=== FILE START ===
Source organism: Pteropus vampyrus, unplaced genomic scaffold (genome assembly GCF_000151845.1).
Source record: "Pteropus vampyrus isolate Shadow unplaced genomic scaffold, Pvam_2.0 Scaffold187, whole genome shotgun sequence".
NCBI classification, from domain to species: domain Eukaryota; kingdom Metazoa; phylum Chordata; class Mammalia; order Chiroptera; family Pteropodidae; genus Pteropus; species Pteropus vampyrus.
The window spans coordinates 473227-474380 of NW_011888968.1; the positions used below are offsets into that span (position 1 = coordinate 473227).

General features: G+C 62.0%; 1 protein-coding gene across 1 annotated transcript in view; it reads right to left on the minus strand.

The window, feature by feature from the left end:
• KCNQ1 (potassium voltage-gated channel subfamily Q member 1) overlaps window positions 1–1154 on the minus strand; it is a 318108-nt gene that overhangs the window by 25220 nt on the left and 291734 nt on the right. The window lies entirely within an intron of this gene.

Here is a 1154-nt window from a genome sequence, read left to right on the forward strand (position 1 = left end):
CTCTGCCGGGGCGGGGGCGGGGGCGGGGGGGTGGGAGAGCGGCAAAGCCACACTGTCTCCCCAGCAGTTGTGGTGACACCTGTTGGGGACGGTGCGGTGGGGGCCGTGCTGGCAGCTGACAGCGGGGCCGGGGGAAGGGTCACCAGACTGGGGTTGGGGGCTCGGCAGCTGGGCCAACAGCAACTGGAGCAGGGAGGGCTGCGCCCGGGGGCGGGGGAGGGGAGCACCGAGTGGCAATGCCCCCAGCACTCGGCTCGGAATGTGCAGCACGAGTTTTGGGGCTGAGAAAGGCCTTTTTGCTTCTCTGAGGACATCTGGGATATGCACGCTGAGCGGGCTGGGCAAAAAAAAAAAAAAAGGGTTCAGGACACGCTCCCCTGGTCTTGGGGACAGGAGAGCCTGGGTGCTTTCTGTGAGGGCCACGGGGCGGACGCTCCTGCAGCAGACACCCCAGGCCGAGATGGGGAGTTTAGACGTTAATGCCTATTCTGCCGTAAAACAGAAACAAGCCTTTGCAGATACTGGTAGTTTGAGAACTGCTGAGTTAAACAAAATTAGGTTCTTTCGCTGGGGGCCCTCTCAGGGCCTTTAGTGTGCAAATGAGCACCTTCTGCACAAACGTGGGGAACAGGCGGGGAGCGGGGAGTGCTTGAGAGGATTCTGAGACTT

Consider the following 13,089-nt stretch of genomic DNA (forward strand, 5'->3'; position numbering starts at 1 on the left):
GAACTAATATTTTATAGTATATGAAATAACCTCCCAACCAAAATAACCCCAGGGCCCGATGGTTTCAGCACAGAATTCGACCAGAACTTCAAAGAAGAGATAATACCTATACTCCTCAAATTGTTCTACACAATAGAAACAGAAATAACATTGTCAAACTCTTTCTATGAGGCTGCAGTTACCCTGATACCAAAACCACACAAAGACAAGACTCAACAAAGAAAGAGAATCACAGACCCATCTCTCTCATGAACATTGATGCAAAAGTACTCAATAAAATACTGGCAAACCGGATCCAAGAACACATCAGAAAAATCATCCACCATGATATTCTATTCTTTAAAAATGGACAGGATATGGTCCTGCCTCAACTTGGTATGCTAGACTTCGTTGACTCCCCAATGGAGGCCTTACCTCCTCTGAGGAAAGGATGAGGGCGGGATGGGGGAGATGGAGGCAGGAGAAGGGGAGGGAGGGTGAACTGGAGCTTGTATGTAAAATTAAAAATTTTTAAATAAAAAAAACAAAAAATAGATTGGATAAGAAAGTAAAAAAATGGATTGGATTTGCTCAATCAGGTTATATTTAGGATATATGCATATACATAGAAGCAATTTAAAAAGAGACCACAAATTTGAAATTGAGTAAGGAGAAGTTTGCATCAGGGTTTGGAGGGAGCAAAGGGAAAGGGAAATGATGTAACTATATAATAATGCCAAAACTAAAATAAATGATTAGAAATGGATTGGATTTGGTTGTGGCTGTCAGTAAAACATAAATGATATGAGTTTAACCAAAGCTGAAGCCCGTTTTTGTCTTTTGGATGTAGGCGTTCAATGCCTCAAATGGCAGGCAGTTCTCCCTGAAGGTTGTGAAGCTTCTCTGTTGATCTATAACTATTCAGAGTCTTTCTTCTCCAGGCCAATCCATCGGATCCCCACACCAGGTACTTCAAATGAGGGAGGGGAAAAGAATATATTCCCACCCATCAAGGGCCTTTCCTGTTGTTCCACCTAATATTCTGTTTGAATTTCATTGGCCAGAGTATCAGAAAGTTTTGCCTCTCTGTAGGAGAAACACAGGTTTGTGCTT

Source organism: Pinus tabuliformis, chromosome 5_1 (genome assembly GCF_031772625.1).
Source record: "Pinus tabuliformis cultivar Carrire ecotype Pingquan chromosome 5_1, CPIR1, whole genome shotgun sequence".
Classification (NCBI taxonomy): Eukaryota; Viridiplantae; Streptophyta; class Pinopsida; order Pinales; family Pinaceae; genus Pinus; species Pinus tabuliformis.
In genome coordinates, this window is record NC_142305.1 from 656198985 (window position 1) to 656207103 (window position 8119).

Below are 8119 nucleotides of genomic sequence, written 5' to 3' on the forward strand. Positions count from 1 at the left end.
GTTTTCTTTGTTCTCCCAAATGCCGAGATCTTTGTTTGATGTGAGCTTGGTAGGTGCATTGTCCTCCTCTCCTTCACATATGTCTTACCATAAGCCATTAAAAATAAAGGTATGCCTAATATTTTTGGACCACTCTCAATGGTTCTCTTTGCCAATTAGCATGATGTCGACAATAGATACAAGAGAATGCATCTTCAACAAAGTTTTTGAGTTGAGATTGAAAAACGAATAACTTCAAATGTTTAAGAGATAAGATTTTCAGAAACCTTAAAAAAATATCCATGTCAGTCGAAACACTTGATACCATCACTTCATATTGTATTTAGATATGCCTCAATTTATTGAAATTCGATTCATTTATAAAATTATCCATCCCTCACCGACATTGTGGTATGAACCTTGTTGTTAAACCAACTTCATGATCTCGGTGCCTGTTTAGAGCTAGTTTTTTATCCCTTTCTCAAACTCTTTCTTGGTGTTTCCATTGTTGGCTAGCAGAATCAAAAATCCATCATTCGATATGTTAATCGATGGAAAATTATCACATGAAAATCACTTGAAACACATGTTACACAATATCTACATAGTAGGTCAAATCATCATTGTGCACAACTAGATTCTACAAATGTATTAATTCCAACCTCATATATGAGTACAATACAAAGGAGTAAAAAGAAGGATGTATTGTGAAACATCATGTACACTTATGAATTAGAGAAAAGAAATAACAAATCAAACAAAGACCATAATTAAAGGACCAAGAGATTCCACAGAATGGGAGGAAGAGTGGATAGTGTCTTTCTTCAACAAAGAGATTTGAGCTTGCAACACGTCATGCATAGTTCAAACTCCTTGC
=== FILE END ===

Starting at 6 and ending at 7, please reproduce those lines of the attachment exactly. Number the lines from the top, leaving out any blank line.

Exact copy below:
The window, feature by feature from the left end:
• KCNQ1 (potassium voltage-gated channel subfamily Q member 1) overlaps window positions 1–1154 on the minus strand; it is a 318108-nt gene that overhangs the window by 25220 nt on the left and 291734 nt on the right. The window lies entirely within an intron of this gene.